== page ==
When I was putting together my 10-day itinerary for Georgia, Svaneti was the one region I was most excited about visiting.
One of the main reasons for this was because – aside from the independent republics of Abkhazia and South Ossetia (the latter of which it’s impossible to travel to at all from the Georgian side) – Svaneti is one of the most remote and inaccessible parts of the country.
It’s also one of the most beautiful.
In all honesty, it’s not difficult to get as far as Mestia. Whilst the road from Kutaisi is not a good one (and therefore the 237 kilometre journey takes a good five an a half hours by minibus), getting there is simply a matter of turning up at the city’s bus station in time for the only daily service to Upper Svaneti’s ‘capital’ (which, incidentally, is at 9am) and securing a seat.
But travelling further than Mestia is a little more tricky. And for that reason – all the more rewarding.
Unfortunately, due to working a full-time job at home and having limited annual leave available with which to travel, we had little more than a day in which to do this. We chose to spend that day exploring Ushguli – a community of four villages inhabited by an ethnic group called the Svans that claims to be the highest permanently inhabited settlement in Europe.
(Side note: since publishing this article I’ve discovered that Khinalug in Azerbaijan may actually hold this title, hence amending the title of my post to “One of the Highest Permanently Inhabited Settlements in Europe.” If anyone can find a definitive answer, please let me know!)
Ushguli is nestled beneath the snow-covered massif of Mount Shkhara (5193m) – Georgia’s highest peak.
It’s been on the Unesco World Heritage List since 1996, and is characterised by its rather unique stone towers, which were used as defensive fortifications, familial living quarters, and personal treasuries. The towers date from between the 9th and the 12th centuries, and although in recent history families are choosing to move into more comfortable living spaces, there are many that are still in use today.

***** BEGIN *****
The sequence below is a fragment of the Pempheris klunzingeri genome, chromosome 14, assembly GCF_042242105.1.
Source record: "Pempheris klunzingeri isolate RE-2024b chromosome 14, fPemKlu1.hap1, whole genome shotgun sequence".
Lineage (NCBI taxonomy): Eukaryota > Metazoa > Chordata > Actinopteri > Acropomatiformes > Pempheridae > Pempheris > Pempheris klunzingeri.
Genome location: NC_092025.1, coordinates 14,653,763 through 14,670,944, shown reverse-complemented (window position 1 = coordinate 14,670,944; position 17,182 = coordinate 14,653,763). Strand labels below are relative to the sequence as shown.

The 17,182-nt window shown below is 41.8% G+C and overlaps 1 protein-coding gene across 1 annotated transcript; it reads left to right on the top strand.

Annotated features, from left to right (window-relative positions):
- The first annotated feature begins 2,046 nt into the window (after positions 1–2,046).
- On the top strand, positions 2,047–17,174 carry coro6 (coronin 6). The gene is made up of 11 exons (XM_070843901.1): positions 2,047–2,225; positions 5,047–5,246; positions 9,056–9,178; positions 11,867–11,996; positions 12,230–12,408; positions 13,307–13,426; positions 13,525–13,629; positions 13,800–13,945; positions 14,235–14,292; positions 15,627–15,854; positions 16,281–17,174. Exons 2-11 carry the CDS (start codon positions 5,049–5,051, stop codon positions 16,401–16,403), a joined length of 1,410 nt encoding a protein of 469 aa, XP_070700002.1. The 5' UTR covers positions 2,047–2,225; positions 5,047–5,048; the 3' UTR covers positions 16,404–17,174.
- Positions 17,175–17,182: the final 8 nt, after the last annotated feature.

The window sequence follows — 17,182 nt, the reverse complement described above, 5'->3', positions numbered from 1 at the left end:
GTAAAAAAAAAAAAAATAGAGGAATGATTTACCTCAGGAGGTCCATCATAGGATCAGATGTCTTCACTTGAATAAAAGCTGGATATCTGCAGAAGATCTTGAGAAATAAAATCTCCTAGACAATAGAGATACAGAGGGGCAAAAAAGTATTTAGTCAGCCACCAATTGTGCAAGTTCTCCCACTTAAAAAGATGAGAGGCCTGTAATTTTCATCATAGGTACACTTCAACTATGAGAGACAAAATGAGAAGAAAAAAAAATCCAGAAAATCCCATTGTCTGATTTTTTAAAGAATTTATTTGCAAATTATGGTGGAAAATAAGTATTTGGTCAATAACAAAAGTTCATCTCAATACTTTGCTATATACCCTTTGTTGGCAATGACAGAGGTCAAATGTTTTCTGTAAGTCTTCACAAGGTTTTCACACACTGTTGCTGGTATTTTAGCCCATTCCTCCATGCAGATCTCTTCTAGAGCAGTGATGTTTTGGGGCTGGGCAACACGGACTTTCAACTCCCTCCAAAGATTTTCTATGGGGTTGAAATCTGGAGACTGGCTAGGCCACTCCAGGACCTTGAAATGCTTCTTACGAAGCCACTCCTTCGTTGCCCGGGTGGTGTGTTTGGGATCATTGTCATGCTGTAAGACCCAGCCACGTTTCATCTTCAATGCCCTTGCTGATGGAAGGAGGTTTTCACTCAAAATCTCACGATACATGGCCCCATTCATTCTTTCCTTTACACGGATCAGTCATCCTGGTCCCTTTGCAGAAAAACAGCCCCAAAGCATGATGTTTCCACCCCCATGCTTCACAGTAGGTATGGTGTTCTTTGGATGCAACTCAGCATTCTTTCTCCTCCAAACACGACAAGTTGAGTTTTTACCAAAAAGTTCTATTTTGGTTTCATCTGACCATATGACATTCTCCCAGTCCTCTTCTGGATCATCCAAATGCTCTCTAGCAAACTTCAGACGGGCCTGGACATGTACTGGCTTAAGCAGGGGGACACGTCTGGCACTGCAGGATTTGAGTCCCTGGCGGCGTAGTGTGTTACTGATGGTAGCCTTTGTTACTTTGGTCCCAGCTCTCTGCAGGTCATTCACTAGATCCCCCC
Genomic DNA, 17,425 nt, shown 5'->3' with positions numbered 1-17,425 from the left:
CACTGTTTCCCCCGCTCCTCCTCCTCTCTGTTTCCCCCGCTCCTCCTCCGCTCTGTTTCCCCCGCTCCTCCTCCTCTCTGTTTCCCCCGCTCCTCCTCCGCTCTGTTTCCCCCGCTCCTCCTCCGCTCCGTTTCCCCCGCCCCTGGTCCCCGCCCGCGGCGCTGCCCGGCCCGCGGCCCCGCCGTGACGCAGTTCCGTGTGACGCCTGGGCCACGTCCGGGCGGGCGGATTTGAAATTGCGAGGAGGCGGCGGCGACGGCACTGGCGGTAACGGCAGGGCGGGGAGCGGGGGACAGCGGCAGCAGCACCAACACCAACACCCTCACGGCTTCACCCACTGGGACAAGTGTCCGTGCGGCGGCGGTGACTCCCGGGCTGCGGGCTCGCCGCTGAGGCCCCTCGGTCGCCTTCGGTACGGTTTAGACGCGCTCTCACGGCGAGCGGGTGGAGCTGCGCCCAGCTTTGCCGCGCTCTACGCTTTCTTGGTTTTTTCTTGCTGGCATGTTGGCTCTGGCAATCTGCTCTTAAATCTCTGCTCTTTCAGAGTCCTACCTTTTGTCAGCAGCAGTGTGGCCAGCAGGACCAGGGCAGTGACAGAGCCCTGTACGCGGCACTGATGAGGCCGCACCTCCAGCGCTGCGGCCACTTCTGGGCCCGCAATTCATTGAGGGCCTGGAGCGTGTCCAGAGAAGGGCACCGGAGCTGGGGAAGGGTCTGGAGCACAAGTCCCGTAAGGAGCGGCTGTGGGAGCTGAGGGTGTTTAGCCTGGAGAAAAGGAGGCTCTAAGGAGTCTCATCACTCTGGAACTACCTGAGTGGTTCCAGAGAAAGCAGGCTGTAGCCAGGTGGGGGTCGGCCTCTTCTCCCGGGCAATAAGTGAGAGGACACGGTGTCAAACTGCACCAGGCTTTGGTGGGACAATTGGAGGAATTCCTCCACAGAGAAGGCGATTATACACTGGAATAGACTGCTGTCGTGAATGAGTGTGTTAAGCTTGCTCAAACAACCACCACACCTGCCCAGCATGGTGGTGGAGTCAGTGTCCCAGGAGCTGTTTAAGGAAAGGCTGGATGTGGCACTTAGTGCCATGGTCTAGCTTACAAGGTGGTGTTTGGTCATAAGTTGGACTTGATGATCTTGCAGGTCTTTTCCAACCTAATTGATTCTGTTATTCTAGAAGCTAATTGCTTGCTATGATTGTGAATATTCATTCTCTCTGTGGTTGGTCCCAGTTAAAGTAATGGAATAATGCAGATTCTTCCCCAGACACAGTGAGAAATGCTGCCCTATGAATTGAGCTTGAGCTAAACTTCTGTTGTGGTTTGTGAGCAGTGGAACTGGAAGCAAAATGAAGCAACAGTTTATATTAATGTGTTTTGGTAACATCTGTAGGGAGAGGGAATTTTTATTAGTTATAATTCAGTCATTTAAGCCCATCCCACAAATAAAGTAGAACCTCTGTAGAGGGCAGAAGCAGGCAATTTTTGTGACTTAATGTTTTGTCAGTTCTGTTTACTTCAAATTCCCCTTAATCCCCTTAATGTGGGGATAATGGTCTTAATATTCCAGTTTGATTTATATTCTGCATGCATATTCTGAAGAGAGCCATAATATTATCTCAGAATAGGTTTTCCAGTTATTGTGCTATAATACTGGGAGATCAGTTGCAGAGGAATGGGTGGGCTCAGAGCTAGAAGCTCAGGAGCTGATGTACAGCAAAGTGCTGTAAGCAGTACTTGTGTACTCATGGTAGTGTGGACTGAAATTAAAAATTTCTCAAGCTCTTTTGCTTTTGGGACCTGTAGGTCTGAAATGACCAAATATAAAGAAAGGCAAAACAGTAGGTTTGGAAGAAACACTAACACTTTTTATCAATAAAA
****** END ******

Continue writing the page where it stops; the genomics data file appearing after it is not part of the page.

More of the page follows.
Getting to Ushguli
From what little information I could gather from the staff at Mestia’s unofficial bus station (who, incidentally, speak very little English), marshrutky (minibuses) to Ushguli do not run to a schedule; they just leave when they’re full. The price we were quoted was 35 GEL per person for a one-way ticket.
Not wanting to risk waiting around for hours or possibly not being able to get there at all (on the only free day we had available to explore the area), we decided to throw caution to the wind and arrange a taxi there and back. The driver would collect us from our guesthouse the following morning, make any requested photo stops on route, wait for us in Ushguli and then drive us home – for a total cost of 180 GEL (approximately £50).
Yes, that’s expensive by Georgian standards, but considering that we were on such a tight schedule and wanted to maximise the time we had available to explore Ushguli, it was an expense we were prepared to cover for the convenience and ease of making the trip. It was also only 40 GEL more than the marshrutka would’ve been for the two of us.
The journey to Ushguli
Knowing what I did about the state of the roads between Mestia and Ushguli, I was a little concerned to discover that our taxi was not, in fact, a 4 x 4 vehicle, and didn’t have off-road tyres or four-wheel drive. It was simply an ordinary saloon car; one that was far better suited to well-surfaced tarmac roads than pot-hole laden dirt tracks.
However, I trusted that our driver knew the roads well, and also knew what his vehicle was and wasn’t capable of. Or maybe he just needed the money?
He seemed friendly enough though, despite only speaking about 10 words of English, and willingly obliged every time we asked him to stop.
As we began our journey from Mestia, the roads initially seemed to be in reasonably good condition. But we hadn’t travelled far before we realised exactly why the roads thus far were as good as they had been: construction work had begun on improving the entire stretch of road between Mestia and Ughguli, but it was a long and laborious process that would potentially take years to complete, and less than 5% of it had already been done.
So, what time wasn’t spent manoeuvring our way around construction vehicles or waiting while they cleared the passageway ahead was spent tentatively navigating the contours of the lumpy, rocky, mud and pot-hole laden terrain beneath us – with zero suspension.
Still, it made for a fun ride as far as we as passengers were concerned, and our driver didn’t seem too bothered about the apparent damage that was being done to the undercarriage of his vehicle.
Arrival into Ushguli
We arrived into Ushguli around 11am (it had been just under a three-hour run with stops), and were immediately joined by a number of hikers arriving on foot. If you have time it’s possible to make the 4-day hike from Mestia to Ushguli, stopping off at the villages of Chvabiani, Zhabeshi, Adishi, Iprali, and Davberi.
There’s no need to bring camping equipment because there are a small selection of guesthouses that provide overnight accommodation (including breakfast) to hikers – some of which even appear on booking.com.
Things to do in Ushguli
If you’re not hiking, your choice of activities in Ushguli will be somewhat limited. But, that said, we still managed to spend around five and a half hours simply wandering around this unique community of farming villages that’s located 2100 metres above sea level and – until the early 2000s – was isolated by an annual six-month winter.